§662-4 Statute of limitations. A tort claim against the State shall be forever barred unless action is begun within two years after the claim accrues, except in the case of a medical tort claim when the limitation of action provisions set forth in section 657-7.3 shall apply. [L 1957, c 312, pt of §1; Supp, §245A-4; HRS §662-4; am L 1976, c 219, §16]
Claim accrues when the plaintiff knew or should have known that an actionable wrong has been committed. 63 H. 117, 621 P.2d 957 (1980).
Minority tolling not applicable. 72 H. 77, 806 P.2d 957 (1991).
Plaintiff's lack of knowledge regarding a legal duty, the breach of which may have caused plaintiff's injury, did not justify application of "discovery rule"; plaintiff's failure to seek legal advice from an attorney did not toll statute of limitations. 81 H. 391, 917 P.2d 718 (1996).
Counties do not fall within the ambit of the State Tort Liability Act; §46-72 is the statute of limitations applicable to actions against the counties. 104 H. 341, 90 P.3d 233 (2004).
Where plaintiffs' claim did not accrue until the quantum of the medical care they actually received exceeded the medical-rehabilitative limit set forth in §431:10C-306(b)(2) (1993), and plaintiff apparently exceeded that limit, this section afforded plaintiffs two years from the accrual of their claim within which to file their lawsuit; as plaintiffs' claim had accrued by the time they filed their complaint but not more than two years prior, the complaint was timely under this section; thus, trial court properly denied defendant's motion to dismiss. 113 H. 459, 153 P.3d 1144 (2007).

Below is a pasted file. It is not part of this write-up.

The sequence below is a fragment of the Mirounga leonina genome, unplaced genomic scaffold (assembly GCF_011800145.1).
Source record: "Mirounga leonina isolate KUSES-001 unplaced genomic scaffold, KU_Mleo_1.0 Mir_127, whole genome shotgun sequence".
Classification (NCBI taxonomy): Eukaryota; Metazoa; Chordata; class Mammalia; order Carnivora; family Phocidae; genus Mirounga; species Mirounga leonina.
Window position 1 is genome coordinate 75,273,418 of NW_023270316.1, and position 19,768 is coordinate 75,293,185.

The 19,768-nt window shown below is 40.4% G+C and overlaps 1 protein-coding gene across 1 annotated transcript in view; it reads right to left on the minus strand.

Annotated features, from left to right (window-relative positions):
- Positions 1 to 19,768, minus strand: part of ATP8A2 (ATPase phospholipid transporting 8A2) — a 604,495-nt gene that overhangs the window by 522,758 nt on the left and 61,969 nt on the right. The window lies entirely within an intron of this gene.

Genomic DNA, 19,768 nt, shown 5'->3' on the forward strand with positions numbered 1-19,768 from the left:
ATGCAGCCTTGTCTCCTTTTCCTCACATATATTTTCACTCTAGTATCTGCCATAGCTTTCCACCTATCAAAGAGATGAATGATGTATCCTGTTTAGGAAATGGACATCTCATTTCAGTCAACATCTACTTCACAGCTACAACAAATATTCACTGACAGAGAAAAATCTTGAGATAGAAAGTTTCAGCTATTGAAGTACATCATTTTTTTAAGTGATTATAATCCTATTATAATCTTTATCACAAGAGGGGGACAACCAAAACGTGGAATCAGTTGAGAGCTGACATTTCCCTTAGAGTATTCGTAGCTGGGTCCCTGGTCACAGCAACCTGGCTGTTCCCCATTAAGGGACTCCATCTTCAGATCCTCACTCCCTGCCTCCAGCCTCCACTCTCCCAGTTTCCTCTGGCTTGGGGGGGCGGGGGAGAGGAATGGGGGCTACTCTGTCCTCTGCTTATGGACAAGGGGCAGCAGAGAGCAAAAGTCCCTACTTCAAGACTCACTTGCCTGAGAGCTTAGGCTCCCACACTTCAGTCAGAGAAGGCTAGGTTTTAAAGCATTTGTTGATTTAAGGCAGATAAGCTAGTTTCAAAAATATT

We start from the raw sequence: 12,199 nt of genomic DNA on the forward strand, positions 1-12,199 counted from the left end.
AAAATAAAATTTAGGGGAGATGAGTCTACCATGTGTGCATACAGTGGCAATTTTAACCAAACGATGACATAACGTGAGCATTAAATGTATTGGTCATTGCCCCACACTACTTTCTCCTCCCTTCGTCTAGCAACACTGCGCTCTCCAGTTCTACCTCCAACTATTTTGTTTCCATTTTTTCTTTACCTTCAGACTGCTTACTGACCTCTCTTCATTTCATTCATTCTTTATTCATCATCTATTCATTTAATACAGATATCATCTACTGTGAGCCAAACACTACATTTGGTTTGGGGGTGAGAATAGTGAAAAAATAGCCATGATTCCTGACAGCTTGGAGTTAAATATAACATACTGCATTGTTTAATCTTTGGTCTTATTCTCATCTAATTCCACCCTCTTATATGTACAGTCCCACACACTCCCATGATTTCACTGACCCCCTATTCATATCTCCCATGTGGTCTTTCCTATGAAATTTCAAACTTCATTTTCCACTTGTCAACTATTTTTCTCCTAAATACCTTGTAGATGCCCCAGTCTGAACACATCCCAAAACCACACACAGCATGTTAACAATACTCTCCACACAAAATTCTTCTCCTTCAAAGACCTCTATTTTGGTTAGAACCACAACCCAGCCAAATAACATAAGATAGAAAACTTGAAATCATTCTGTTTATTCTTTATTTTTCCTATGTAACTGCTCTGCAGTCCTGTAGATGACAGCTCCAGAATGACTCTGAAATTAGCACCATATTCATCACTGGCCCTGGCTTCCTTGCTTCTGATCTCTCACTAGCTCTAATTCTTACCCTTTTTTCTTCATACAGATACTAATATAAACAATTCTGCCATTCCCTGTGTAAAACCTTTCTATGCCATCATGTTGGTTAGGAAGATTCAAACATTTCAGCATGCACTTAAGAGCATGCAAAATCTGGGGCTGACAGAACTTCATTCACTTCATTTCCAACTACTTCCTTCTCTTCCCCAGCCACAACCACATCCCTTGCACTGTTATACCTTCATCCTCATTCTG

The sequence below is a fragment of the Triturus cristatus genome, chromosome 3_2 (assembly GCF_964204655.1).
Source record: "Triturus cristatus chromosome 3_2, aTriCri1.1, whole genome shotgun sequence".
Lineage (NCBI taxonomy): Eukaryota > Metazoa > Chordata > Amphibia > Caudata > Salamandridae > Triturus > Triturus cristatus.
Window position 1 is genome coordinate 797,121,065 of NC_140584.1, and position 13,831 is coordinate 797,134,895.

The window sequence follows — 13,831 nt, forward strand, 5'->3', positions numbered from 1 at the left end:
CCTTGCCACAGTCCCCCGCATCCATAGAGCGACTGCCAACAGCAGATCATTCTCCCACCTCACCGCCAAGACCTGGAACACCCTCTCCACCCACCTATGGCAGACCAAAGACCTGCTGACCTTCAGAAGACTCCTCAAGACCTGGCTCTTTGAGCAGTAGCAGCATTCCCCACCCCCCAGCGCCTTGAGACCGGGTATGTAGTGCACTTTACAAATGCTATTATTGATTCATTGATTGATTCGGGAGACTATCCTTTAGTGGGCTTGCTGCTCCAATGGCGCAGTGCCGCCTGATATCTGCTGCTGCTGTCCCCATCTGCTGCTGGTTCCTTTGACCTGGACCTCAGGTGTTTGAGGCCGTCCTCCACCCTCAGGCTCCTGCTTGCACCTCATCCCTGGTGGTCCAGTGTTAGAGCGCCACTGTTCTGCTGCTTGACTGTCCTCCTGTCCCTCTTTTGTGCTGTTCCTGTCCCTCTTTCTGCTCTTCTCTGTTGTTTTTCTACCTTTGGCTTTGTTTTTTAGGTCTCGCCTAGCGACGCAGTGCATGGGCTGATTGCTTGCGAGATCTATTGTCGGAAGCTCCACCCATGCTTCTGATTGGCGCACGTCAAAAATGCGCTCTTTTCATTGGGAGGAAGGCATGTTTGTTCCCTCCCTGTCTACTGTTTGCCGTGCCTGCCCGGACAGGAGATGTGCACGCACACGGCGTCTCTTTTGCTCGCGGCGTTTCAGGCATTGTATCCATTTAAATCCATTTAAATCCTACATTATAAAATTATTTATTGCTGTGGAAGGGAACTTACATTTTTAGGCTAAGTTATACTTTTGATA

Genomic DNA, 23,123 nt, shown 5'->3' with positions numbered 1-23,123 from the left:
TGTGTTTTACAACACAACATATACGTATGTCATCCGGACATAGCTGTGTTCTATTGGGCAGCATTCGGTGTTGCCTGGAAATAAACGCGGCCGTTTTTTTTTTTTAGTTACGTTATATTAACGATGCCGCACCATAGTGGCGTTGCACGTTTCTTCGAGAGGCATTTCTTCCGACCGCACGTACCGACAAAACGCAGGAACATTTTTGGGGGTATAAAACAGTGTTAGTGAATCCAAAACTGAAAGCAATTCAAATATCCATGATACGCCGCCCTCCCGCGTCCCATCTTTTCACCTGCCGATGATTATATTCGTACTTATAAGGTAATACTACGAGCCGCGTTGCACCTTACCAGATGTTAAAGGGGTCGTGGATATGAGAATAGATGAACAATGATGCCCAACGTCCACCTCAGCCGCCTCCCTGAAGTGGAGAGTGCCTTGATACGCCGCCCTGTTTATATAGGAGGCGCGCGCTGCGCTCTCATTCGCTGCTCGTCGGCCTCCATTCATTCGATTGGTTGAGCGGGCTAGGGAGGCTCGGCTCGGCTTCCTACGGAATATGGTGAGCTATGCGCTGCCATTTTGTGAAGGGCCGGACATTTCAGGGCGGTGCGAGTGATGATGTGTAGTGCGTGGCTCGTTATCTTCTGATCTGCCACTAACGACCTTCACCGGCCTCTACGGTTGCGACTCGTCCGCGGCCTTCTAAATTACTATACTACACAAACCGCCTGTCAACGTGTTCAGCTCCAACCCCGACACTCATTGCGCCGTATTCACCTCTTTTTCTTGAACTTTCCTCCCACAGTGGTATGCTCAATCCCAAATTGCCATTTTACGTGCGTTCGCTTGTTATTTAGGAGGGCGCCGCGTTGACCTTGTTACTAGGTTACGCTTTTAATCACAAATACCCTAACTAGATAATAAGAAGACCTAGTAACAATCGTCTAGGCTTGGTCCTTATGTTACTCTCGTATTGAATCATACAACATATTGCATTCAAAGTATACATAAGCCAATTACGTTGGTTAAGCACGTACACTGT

Where §46-72 (2006) created a class of tort claimants, injured by the conduct of a county, who were subject to a six-month statute of limitations period for filing their complaint, and victims of injuries caused by the State under this section had a two-year limitation period, and there was no rational basis to support such disparate treatment, §46-72 (2006) was unconstitutional under article I, §5 of the Hawaii constitution. 115 H. 1, 165 P.3d 247 (2007).
Continuing-tort exception, which tolls running of statute of limitations under this section, adopted; thus, where an actor continuously diverts water over which he or she has direct control onto another's land, and the diversion causes continuous and substantial damage to that person's property and the actor knows of this damage, such an act may present evidence of a continuous tort. 88 H. 241 (App.), 965 P.2d 783 (1998).